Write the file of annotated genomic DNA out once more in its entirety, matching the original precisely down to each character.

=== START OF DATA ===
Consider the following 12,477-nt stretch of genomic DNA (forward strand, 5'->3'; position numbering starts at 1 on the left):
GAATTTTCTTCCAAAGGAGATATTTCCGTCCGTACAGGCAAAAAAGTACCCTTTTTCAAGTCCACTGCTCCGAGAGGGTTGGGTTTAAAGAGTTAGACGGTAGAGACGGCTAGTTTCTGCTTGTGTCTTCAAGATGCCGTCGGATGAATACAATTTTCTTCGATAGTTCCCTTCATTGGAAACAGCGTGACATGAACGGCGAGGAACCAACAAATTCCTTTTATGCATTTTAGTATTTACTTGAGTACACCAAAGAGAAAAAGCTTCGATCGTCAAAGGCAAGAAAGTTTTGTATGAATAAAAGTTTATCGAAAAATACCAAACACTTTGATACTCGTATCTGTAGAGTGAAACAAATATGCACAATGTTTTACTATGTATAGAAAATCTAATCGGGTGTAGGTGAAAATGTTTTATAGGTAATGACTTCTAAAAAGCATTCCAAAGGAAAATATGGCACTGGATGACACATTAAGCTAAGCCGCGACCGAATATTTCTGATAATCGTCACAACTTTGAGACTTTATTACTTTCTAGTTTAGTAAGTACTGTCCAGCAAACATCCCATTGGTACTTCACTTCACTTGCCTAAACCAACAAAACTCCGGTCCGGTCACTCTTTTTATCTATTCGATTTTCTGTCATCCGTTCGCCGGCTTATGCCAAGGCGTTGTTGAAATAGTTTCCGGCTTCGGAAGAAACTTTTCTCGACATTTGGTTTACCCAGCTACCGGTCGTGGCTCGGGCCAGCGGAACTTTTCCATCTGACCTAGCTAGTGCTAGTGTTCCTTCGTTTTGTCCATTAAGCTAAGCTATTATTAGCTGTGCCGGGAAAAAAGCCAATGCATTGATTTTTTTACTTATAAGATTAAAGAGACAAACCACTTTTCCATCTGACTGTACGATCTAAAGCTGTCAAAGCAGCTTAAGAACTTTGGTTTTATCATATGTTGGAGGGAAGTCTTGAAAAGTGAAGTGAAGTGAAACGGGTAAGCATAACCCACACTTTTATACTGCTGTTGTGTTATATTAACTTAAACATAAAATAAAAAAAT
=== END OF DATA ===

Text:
Consider the following 12,477-nt stretch of genomic DNA (forward strand, 5'->3'; position numbering starts at 1 on the left):
GAATTTTCTTCCAAAGGAGATATTTCCGTCCGTACAGGCAAAAAAGTACCCTTTTTCAAGTCCACTGCTCCGAGAGGGTTGGGTTTAAAGAGTTAGACGGTAGAGACGGCTAGTTTCTGCTTGTGTCTTCAAGATGCCGTCGGATGAATACAATTTTCTTCGATAGTTCCCTTCATTGGAAACAGCGTGACATGAACGGCGAGGAACCAACAAATTCCTTTTATGCATTTTAGTATTTACTTGAGTACACCAAAGAGAAAAAGCTTCGATCGTCAAAGGCAAGAAAGTTTTGTATGAATAAAAGTTTATCGAAAAATACCAAACACTTTGATACTCGTATCTGTAGAGTGAAACAAATATGCACAATGTTTTACTATGTATAGAAAATCTAATCGGGTGTAGGTGAAAATGTTTTATAGGTAATGACTTCTAAAAAGCATTCCAAAGGAAAATATGGCACTGGATGACACATTAAGCTAAGCCGCGACCGAATATTTCTGATAATCGTCACAACTTTGAGACTTTATTACTTTCTAGTTTAGTAAGTACTGTCCAGCAAACATCCCATTGGTACTTCACTTCACTTGCCTAAACCAACAAAACTCCGGTCCGGTCACTCTTTTTATCTATTCGATTTTCTGTCATCCGTTCGCCGGCTTATGCCAAGGCGTTGTTGAAATAGTTTCCGGCTTCGGAAGAAACTTTTCTCGACATTTGGTTTACCCAGCTACCGGTCGTGGCTCGGGCCAGCGGAACTTTTCCATCTGACCTAGCTAGTGCTAGTGTTCCTTCGTTTTGTCCATTAAGCTAAGCTATTATTAGCTGTGCCGGGAAAAAAGCCAATGCATTGATTTTTTTACTTATAAGATTAAAGAGACAAACCACTTTTCCATCTGACTGTACGATCTAAAGCTGTCAAAGCAGCTTAAGAACTTTGGTTTTATCATATGTTGGAGGGAAGTCTTGAAAAGTGAAGTGAAGTGAAACGGGTAAGCATAACCCACACTTTTATACTGCTGTTGTGTTATATTAACTTAAACATAAAATAAAAAAAT